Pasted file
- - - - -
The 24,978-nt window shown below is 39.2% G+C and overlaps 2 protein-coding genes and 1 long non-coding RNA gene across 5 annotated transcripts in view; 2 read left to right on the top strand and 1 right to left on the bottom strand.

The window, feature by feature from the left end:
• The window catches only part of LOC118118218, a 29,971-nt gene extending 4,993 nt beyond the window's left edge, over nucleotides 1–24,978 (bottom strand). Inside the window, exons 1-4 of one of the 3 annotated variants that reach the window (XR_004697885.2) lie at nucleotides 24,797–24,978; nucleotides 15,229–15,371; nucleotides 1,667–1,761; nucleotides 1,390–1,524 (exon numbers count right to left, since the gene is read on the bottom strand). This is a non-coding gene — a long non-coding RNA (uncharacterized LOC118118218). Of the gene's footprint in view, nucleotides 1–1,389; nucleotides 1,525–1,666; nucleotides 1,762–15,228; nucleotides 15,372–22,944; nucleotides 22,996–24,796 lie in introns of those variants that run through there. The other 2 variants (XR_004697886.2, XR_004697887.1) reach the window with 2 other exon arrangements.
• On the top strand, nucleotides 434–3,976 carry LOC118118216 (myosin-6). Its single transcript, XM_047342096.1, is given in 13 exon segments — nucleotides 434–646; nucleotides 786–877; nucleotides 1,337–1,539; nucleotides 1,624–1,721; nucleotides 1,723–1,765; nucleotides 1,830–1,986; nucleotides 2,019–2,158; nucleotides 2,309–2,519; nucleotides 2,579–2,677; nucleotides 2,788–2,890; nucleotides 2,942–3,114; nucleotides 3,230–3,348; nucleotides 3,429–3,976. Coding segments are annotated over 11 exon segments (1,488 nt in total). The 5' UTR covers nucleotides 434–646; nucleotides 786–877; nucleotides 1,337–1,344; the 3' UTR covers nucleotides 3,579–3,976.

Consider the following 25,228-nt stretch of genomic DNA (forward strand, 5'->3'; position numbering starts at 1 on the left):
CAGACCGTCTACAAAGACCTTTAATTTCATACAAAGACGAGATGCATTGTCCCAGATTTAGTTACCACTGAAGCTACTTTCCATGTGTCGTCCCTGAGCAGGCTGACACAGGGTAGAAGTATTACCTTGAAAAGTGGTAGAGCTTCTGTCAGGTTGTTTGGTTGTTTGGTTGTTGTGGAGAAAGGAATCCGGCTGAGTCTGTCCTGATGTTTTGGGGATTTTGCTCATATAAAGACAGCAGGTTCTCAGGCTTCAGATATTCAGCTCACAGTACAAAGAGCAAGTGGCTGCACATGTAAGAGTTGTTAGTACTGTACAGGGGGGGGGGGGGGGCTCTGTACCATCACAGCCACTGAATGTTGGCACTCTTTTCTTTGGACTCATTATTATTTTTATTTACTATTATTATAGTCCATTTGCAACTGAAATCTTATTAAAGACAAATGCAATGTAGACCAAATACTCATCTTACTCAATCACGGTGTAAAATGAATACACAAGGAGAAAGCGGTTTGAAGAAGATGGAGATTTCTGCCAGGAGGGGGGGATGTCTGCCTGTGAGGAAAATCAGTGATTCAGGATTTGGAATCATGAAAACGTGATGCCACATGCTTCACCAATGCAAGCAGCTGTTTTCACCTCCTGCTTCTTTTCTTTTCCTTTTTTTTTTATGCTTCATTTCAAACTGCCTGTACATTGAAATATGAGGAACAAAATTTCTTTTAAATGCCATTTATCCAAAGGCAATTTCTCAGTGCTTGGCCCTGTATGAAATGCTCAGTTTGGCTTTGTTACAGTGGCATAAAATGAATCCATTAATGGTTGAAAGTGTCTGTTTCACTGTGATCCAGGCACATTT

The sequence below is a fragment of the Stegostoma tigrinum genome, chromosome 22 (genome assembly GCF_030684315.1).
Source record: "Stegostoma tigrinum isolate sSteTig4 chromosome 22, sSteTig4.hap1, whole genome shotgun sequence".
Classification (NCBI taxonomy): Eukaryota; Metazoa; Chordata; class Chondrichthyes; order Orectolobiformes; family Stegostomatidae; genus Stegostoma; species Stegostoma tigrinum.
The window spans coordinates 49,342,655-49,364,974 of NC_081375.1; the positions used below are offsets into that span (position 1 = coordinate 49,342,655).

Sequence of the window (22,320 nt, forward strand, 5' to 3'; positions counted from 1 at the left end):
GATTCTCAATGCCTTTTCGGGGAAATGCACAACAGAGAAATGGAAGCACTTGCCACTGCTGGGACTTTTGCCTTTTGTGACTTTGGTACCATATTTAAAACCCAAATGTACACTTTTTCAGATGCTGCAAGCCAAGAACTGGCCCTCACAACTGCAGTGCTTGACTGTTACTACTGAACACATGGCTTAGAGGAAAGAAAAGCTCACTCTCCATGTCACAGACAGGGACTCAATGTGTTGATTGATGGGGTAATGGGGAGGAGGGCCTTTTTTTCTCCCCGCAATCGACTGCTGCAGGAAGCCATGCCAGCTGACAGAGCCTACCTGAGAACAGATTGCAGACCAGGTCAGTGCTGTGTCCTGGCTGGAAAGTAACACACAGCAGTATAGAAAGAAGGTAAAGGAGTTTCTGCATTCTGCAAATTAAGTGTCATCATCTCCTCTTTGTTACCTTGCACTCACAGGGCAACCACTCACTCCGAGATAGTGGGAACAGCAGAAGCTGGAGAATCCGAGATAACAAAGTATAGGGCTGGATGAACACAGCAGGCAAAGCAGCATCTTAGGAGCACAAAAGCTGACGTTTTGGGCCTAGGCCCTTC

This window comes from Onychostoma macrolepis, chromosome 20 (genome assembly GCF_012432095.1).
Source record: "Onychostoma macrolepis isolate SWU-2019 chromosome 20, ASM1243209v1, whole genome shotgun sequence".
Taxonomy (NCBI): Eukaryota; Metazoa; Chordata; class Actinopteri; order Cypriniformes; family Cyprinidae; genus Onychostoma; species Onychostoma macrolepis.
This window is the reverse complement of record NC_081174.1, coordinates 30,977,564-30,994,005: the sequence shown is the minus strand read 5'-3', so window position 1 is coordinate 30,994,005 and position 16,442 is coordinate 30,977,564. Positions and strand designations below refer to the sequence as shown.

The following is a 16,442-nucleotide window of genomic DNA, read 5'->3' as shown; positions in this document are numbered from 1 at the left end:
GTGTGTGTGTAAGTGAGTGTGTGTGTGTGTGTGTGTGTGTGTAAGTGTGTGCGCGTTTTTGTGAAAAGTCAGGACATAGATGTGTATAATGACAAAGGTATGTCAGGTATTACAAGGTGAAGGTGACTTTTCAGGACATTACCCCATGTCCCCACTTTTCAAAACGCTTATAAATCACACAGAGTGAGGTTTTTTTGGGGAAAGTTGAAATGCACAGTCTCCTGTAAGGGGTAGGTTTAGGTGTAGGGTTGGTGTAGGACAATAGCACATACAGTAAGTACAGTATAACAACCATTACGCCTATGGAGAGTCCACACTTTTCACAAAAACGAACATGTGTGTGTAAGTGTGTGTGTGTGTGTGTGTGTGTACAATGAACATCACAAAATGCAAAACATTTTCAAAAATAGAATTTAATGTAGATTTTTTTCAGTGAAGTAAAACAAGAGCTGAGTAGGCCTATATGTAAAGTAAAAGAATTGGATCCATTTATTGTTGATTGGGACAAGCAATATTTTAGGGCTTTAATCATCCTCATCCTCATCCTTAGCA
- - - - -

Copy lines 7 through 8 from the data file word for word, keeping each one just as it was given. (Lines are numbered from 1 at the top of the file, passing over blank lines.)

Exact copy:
The sequence below is a fragment of the Stegostoma tigrinum genome, chromosome 22 (genome assembly GCF_030684315.1).
Source record: "Stegostoma tigrinum isolate sSteTig4 chromosome 22, sSteTig4.hap1, whole genome shotgun sequence".